It is a mixed symbol, a gorgeous flower that hides the smell of death. How appropriate to artwork in which Slavic applies a screen of beauty to photographs of human-wrought destruction.

I may be able to describe the physicality of the work with that single sentence, but the complexity and depth of experience provided by viewing it shows the artist's genius in her exploration of that single decision's possibility.

She has appropriated the visual language of disaster photography (the illusion of a represented reality) and applied another language, that of Islamic painting techniques to both the physical and illusive surface of the image.

Each still image contains competing narratives, the photographed 'reality' of destruction underneath the painted image. At times the photograph was printed in a way that points to it having been manipulated in some way, a manipulation that further indicates the illusion-atop-illusion parameters set up by Slavic.

Her painting technique echoes Islamic miniaturist tradition, and speaks to a vocabulary of inner reality referenced in Sufi poetry. I walked room to room recognizing scenes and passages from a variety of Arabic story-sources and comparing them to the contents in the photography. I considered the tension between 'real' and 'imagined' - photo referencing our belief in 'reality', and painting speaking to our 'imagined' re-creation of reality ...

And in the images wherein she overlays imagined repairs to a 'reality' destroyed by war or natural disaster? While in this room, the phrase "tikkun" means "to mend" insistantly ran through my mind. It made sense to me, looking at images of the middle east reconstructed with a Western hand in an Islamic gesture, that I would think of a phrase that comes from Kabbalah (another Middle-Eastern practice, although Jewish) - that the highest calling of a spiritual practitioner is to work to repair reality and the connections we have to, in, and with reality.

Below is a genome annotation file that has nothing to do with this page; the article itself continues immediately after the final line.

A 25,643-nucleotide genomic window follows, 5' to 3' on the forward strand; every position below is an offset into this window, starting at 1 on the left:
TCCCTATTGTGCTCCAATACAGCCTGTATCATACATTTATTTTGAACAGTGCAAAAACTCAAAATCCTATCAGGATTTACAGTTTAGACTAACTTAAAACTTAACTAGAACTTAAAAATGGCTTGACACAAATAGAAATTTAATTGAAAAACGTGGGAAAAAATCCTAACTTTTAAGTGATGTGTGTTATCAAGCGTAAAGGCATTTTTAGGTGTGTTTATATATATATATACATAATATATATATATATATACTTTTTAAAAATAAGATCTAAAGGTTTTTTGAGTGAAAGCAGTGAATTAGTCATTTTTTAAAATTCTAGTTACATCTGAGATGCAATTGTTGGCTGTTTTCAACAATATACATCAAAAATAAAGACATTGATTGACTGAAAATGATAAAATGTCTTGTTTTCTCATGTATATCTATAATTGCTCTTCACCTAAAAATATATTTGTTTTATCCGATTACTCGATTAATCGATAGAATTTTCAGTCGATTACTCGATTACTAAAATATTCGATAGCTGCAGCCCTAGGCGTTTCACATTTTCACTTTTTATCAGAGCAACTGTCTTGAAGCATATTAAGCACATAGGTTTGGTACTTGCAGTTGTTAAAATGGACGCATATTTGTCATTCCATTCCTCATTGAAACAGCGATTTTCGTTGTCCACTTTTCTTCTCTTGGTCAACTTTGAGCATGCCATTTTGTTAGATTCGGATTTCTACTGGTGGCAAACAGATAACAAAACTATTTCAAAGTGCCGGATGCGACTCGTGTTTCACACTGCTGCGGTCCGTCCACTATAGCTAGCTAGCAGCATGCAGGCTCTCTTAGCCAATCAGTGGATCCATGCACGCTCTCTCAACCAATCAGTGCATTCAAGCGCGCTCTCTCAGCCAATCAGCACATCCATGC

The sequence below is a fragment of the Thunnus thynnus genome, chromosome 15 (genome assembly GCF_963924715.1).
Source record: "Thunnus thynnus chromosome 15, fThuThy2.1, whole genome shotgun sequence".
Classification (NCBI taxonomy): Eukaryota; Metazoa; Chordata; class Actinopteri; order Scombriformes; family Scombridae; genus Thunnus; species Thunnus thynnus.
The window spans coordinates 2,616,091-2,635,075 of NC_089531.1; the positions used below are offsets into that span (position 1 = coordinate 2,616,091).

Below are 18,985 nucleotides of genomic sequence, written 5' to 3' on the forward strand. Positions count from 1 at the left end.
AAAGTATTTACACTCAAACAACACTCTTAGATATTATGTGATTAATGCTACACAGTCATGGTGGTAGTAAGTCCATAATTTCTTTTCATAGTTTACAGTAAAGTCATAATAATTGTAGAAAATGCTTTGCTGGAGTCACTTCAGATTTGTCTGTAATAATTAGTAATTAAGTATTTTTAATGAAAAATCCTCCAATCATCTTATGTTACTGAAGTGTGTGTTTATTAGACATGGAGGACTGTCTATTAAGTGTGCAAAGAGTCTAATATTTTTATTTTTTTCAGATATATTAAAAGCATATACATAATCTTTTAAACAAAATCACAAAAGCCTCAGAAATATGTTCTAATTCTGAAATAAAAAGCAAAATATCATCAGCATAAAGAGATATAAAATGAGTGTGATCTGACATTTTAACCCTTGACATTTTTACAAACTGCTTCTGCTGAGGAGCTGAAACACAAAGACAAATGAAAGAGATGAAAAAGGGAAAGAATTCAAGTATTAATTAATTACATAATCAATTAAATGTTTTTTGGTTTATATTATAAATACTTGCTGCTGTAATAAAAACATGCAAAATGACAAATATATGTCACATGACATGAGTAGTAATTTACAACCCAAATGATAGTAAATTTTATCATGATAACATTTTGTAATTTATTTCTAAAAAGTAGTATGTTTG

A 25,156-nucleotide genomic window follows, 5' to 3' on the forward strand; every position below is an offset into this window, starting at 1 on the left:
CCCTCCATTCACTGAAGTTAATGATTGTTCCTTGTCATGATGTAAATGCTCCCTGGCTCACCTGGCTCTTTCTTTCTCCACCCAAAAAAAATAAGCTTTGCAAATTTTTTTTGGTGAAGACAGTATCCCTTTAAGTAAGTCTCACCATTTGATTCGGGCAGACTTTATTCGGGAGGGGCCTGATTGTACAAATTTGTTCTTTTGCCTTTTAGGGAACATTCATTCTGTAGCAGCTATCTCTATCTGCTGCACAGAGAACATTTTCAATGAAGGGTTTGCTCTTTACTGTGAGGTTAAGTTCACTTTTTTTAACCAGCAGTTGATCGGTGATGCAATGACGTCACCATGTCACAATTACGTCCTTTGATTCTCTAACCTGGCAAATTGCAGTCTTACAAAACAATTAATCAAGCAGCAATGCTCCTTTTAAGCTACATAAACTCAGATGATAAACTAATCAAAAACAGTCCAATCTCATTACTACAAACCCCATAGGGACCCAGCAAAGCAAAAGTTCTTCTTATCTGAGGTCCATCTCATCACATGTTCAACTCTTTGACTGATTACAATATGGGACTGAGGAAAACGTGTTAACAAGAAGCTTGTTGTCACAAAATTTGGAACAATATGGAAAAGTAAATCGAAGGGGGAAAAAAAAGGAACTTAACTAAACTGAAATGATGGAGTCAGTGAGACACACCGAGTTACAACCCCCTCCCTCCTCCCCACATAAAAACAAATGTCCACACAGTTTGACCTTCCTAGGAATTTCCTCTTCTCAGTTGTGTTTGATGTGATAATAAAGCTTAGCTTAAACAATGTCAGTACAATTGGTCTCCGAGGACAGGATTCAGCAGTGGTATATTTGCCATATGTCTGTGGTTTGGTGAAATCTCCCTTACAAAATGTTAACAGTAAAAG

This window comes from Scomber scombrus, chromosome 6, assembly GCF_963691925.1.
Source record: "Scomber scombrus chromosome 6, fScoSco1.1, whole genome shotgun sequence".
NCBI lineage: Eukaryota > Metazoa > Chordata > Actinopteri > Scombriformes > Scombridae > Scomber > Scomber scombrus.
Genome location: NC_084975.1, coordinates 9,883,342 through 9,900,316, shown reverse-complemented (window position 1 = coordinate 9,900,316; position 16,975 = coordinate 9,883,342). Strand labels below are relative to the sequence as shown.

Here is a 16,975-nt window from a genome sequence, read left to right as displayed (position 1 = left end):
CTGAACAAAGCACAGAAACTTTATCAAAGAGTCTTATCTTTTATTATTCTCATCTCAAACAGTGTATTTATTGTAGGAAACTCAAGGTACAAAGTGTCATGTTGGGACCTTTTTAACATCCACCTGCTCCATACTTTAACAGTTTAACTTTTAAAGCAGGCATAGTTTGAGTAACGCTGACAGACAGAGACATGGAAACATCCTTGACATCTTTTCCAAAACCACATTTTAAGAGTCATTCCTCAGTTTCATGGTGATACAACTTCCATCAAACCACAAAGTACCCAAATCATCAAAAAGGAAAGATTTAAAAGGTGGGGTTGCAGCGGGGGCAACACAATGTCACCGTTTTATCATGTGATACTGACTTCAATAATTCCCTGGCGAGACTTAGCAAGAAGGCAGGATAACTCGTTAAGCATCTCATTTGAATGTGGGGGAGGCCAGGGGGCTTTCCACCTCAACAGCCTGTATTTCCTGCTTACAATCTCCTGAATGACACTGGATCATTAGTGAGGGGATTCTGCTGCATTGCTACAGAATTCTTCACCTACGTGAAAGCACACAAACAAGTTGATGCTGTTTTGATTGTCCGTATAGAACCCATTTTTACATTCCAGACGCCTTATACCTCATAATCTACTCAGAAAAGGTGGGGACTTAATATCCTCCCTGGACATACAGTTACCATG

Slavic's work may not pull at those strings of those viewers who are not interested in those ideas, but instead it will challenge those who have a hard time looking at the consequences of human misbehavior. Its one of our oldest problems: Humans destroy things, nature destroys things, how do we look at the brokenness we make? How do we respond? Do we numb ourselves in order to tend to life's mundane necesseties? How can we maintain awareness of our ruined world?

My favorite response from a viewer was, "I feel guilty liking this work, because it gives me that silly childlike hope that we can deal with things." Perhaps it invokes the child's wish to bandage the world's wounds so the sounds of those wounds festering do not intrude on the child's experience of the world.

Suzanne Slavic has provided us with complex art for a complex time, the best food for thought. Check out the second floor of the PCA until the show comes down.

Wednesday, September 10, 2008

Sacred Art @BoxHeart


Sherry Rusinack - Keeper of Sacred Things

This is the thirteenth edition of the Sacred Art exhibit at BoxHeart Gallery. As in shows in the past, it represents a range of expressions not only in medium but also in interpretation. The gallery's statement for the exhibit is admirable --

The Sacred Art Exhibition is an Annual Event in the Bloomfield Community. The arts enable contact with The Sacred on an intimate level. By creating, The Sacred is manifested by the hands and a new life is brought into existence. Selection for this exhibition requires that artists submit pieces that explore their personal interpretation of The Sacred. All interpretations, both traditional and nontraditional, are considered. This exhibition does not recognize any difference of authority between the traditions of the God-knowing and the artistic cultures that surround them.

This year, I was particularly struck by the starkness of several of the works. It is almost a reflection on how spirituality has ceased to be a comfort in this day and age. Not all of the works, really. But enough of them that I was left with a sense of mourning. It is, I think, a fitting statement for the times in which we find ourselves. Definitely a show the offers more questions than answers.


Diane Fleisch Hughes - Incubus

The exhibit continues through September 12. Please make an effort to get there.

Box Heart Gallery
Exhibition Dates: August 18 - September 12, 2009
4523 Liberty Avenue
Pittsburgh, PA 15224
P. 412 687 8858

Tuesday, September 09, 2008

It's (still) the economy, stupid*

Oh man.